Credit Basics

DO YOU KNOW YOUR CREDIT SCORE?

Unfortunately, if you’re like most Americans the answer is probably no. Only 33 percent of consumers know their scores, according to a recent survey published by the Government Accountability Office. If you implement the following nine simple action steps, you will not only know your credit score, but be on your way to improved credit as well. And this could save you tens, if not hundreds of thousands of dollars over your lifetime.

A BETTER WAY TO SCORE

There are lots of tips and tricks to improving your credit score over time. But these eight simple steps will get you started and greatly help improve your credit. Just remember, it can take a few months for these actions to take effect, so if you’re planning on applying for a big loan soon, we recommend you get started at least four months in advance for the best results. By paying attention to your credit score and implementing these simple steps, you’ll be on your way to a higher financial GPA and a score that could save you thousands annually…

GET YOUR OWN CREDIT REPORT AND FIND OUT YOUR SCORE

Call Langdon Mortgage Company, Inc. locally at 317.844.2250 or toll-free 866.844.2250 and we will gladly create a FREE report that will include your credit score from all three agencies and your FICO score. One of LMC’s Mortgage Consultants will then help you, step-by-step, identify mistakes and repair errors.

IDENTIFY MISTAKES AND REPAIR ERRORS

Twenty-five percent of credit reports have errors serious enough to cause consumers to be turned down for a loan or job, according to a survey by the U.S. Public Interest Research Group. That’s 1 in 4 people who could be affected by inaccurate credit scores! Once we have run your report, make sure you double-check every detail and account to make sure it’s accurate. If you find an error, it’s important to make sure your identity has not been stolen. You can put a 90-day fraud alert on your file to protect yourself while you clean up any mistakes. Then follow the directions listed on your credit reports to fix any other problems you find.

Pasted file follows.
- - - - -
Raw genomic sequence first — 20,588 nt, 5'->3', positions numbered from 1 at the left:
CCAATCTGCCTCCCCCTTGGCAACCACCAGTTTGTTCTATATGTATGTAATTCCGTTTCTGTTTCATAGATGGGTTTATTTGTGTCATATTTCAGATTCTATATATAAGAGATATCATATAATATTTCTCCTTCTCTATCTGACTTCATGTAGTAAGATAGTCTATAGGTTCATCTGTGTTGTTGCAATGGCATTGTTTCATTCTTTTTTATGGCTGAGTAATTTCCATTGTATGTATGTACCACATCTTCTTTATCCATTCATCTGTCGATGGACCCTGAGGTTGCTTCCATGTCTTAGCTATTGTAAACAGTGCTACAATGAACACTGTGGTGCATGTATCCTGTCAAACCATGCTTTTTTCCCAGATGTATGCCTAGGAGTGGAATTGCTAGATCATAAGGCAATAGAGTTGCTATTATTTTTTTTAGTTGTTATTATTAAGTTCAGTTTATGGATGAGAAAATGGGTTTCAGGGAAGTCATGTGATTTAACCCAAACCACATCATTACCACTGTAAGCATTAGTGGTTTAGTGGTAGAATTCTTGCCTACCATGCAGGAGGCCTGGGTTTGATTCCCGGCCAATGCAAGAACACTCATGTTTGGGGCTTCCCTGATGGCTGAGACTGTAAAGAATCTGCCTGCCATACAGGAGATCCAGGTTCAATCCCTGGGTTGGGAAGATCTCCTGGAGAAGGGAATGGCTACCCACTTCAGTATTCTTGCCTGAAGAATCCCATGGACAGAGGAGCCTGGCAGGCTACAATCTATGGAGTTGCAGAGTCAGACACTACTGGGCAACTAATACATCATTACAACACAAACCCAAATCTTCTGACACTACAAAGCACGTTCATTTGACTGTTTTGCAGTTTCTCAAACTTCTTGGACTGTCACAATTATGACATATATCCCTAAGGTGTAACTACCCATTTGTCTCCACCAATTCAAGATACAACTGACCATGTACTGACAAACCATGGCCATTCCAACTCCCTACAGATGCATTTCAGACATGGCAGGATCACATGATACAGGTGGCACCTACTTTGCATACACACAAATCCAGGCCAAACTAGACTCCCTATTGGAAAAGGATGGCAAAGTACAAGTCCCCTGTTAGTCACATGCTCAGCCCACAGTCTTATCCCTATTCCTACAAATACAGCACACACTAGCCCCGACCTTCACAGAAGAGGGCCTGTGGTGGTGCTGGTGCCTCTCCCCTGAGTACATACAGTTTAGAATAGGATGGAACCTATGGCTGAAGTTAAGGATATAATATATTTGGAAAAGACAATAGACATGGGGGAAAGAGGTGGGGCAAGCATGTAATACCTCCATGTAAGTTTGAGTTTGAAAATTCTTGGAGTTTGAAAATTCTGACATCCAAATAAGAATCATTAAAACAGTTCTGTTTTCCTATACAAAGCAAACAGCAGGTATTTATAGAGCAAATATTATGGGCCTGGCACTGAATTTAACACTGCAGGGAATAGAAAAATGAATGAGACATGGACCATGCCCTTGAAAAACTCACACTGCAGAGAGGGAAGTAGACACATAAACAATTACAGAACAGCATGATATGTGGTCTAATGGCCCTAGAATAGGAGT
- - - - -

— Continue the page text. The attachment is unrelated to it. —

CONTROL YOUR SPENDING AND REDUCE YOUR DEBT

Generally, the lower your account balances on credit cards and loans, the better your credit rating. Try to get all of your credit card balances below a 30% debt ratio to improve your overall score. You can also contact your credit cards to see if they will increase the amount they’re willing to let you borrow, but it’s best to reduce your debt load overall rather than give yourself the opportunity to slip deeper into the red.

LIMIT CREDIT CARD APPLICATIONS

Every time you apply for a new credit card, your report will be marked with a lenders’ inquiry note that could have a negative impact on your score. Anytime you apply for a department store card or even a bank loan, your report will be marked. A few of these inquiries are okay, but it’s best to keep them to a minimum.

DON’T CANCEL YOUR OWN ACCOUNTS

If you close your old accounts, you’re shutting down your credit history, which could hurt your score. It’s best to pay old accounts off, consolidate them when they’re with the same company, and just let them rest. Just be sure to cut up old credit cards to protect yourself from identity theft.

ASK LENDERS TO REPORT YOUR CREDIT LIMIT

Ask your banks and credit-card companies to list your credit limit if it’s missing on any accounts on your credit report. If you don’t, Fair Isaac may assume that those accounts are maxed out even if you haven’t borrowed to the limit. This simple step could improve your score by as many as 50 points!

SIGN UP FOR AUTOMATIC BILL PAYMENT

The best way to never miss a due date again is to set up automatic bill payment. Repeatedly paying your bills late is one of the main ways you can hurt your credit score. However, you have to be careful to read your statements because many of the credit card companies are changing their payment schedules. The key is to make sure you never fall behind.

MONITOR YOUR REPORT

Remember, your credit score can be improved over time. You should begin to monitor your credit reports at least once per year and repeat these steps every time your reports are pulled.

 

Source: “The Automatic Millionaire” by David Bach